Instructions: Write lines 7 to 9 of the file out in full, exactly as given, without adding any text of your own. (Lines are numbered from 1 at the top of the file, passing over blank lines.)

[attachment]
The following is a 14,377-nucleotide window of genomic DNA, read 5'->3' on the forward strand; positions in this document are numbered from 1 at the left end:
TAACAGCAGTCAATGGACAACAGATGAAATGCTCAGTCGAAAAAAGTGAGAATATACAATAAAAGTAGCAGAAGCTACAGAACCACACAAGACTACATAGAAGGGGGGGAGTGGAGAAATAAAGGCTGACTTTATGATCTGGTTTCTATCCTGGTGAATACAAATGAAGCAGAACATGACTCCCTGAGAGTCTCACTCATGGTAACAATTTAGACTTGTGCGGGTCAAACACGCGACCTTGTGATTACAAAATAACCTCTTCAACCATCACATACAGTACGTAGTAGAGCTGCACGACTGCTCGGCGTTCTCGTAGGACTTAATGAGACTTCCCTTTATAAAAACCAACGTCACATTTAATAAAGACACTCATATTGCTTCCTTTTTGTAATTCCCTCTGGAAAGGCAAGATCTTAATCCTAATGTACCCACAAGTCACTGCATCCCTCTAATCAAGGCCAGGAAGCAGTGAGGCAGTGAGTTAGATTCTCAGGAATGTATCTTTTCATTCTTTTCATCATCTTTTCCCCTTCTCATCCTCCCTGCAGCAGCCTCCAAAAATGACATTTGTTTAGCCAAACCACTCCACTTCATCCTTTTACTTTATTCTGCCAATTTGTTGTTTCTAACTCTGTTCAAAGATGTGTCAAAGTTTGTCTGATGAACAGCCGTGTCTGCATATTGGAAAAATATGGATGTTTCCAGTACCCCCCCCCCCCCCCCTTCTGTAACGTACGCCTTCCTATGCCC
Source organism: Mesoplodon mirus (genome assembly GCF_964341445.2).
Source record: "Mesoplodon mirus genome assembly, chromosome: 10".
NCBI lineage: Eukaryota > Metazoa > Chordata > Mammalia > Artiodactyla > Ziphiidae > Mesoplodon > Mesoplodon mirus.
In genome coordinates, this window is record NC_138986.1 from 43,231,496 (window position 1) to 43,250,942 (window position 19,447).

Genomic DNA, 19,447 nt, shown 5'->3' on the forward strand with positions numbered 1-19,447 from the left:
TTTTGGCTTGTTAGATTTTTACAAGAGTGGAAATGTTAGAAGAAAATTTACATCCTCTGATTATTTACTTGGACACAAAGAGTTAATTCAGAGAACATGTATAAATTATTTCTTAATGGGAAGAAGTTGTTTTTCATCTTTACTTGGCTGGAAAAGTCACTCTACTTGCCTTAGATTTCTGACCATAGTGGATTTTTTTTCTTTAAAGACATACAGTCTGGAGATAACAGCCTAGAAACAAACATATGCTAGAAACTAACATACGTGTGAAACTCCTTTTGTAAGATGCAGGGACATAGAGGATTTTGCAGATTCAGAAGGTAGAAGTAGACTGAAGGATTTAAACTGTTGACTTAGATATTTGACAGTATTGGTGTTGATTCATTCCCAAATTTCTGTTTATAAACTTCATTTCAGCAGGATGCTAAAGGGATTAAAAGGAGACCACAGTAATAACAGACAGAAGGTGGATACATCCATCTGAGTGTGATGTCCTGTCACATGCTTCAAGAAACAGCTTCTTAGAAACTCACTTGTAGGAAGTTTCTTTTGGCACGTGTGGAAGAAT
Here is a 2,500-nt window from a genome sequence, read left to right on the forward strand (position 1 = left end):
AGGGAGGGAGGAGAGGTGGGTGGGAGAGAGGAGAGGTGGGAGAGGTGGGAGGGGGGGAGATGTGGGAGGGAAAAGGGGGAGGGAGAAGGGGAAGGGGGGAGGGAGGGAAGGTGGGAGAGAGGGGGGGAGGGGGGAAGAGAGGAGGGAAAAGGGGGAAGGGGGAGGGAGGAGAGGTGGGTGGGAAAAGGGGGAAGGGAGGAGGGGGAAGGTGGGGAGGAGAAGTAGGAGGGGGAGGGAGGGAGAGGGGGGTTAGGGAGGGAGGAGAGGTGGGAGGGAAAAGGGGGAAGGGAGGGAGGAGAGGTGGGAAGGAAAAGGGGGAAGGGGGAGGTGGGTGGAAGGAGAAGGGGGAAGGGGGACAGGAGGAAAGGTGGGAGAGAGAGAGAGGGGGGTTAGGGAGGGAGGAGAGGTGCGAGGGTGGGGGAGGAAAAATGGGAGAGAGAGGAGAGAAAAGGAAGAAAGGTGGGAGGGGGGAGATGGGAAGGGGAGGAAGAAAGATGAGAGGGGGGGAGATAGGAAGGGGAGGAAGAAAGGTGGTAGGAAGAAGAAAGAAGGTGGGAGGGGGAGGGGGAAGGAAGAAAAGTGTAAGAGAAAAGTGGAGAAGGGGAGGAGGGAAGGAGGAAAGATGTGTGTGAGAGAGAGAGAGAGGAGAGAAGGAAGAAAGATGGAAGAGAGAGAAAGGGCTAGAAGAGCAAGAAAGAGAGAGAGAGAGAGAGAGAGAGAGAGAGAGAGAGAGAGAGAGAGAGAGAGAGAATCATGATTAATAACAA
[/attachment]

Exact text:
Genomic DNA, 19,447 nt, shown 5'->3' on the forward strand with positions numbered 1-19,447 from the left:
TTTTGGCTTGTTAGATTTTTACAAGAGTGGAAATGTTAGAAGAAAATTTACATCCTCTGATTATTTACTTGGACACAAAGAGTTAATTCAGAGAACATGTATAAATTATTTCTTAATGGGAAGAAGTTGTTTTTCATCTTTACTTGGCTGGAAAAGTCACTCTACTTGCCTTAGATTTCTGACCATAGTGGATTTTTTTTCTTTAAAGACATACAGTCTGGAGATAACAGCCTAGAAACAAACATATGCTAGAAACTAACATACGTGTGAAACTCCTTTTGTAAGATGCAGGGACATAGAGGATTTTGCAGATTCAGAAGGTAGAAGTAGACTGAAGGATTTAAACTGTTGACTTAGATATTTGACAGTATTGGTGTTGATTCATTCCCAAATTTCTGTTTATAAACTTCATTTCAGCAGGATGCTAAAGGGATTAAAAGGAGACCACAGTAATAACAGACAGAAGGTGGATACATCCATCTGAGTGTGATGTCCTGTCACATGCTTCAAGAAACAGCTTCTTAGAAACTCACTTGTAGGAAGTTTCTTTTGGCACGTGTGGAAGAAT
Here is a 2,500-nt window from a genome sequence, read left to right on the forward strand (position 1 = left end):